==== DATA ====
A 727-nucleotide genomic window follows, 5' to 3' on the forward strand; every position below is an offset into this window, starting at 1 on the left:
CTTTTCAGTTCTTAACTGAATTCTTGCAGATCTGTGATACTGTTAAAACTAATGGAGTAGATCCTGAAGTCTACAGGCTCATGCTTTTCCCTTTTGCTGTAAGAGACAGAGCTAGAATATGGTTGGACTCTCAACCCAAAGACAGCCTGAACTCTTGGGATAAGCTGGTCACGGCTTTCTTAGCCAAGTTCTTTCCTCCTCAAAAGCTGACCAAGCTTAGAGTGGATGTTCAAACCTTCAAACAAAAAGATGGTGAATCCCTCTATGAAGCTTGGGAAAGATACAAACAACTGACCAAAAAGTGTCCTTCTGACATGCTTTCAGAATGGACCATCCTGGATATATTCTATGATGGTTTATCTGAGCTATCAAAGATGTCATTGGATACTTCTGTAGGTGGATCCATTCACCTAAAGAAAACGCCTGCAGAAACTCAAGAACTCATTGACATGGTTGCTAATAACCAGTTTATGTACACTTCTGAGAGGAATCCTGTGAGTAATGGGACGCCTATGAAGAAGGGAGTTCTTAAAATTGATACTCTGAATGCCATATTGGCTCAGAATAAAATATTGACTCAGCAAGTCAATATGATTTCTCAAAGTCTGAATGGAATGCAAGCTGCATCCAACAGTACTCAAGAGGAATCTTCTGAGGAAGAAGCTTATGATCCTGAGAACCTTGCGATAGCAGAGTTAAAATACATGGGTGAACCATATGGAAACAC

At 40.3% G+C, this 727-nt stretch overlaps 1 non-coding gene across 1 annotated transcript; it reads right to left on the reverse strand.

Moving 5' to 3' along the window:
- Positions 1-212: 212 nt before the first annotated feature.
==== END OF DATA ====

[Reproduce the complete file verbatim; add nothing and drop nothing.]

A 727-nucleotide genomic window follows, 5' to 3' on the forward strand; every position below is an offset into this window, starting at 1 on the left:
CTTTTCAGTTCTTAACTGAATTCTTGCAGATCTGTGATACTGTTAAAACTAATGGAGTAGATCCTGAAGTCTACAGGCTCATGCTTTTCCCTTTTGCTGTAAGAGACAGAGCTAGAATATGGTTGGACTCTCAACCCAAAGACAGCCTGAACTCTTGGGATAAGCTGGTCACGGCTTTCTTAGCCAAGTTCTTTCCTCCTCAAAAGCTGACCAAGCTTAGAGTGGATGTTCAAACCTTCAAACAAAAAGATGGTGAATCCCTCTATGAAGCTTGGGAAAGATACAAACAACTGACCAAAAAGTGTCCTTCTGACATGCTTTCAGAATGGACCATCCTGGATATATTCTATGATGGTTTATCTGAGCTATCAAAGATGTCATTGGATACTTCTGTAGGTGGATCCATTCACCTAAAGAAAACGCCTGCAGAAACTCAAGAACTCATTGACATGGTTGCTAATAACCAGTTTATGTACACTTCTGAGAGGAATCCTGTGAGTAATGGGACGCCTATGAAGAAGGGAGTTCTTAAAATTGATACTCTGAATGCCATATTGGCTCAGAATAAAATATTGACTCAGCAAGTCAATATGATTTCTCAAAGTCTGAATGGAATGCAAGCTGCATCCAACAGTACTCAAGAGGAATCTTCTGAGGAAGAAGCTTATGATCCTGAGAACCTTGCGATAGCAGAGTTAAAATACATGGGTGAACCATATGGAAACAC

At 40.3% G+C, this 727-nt stretch overlaps 1 non-coding gene across 1 annotated transcript; it reads right to left on the reverse strand.

Moving 5' to 3' along the window:
- Positions 1-212: 212 nt before the first annotated feature.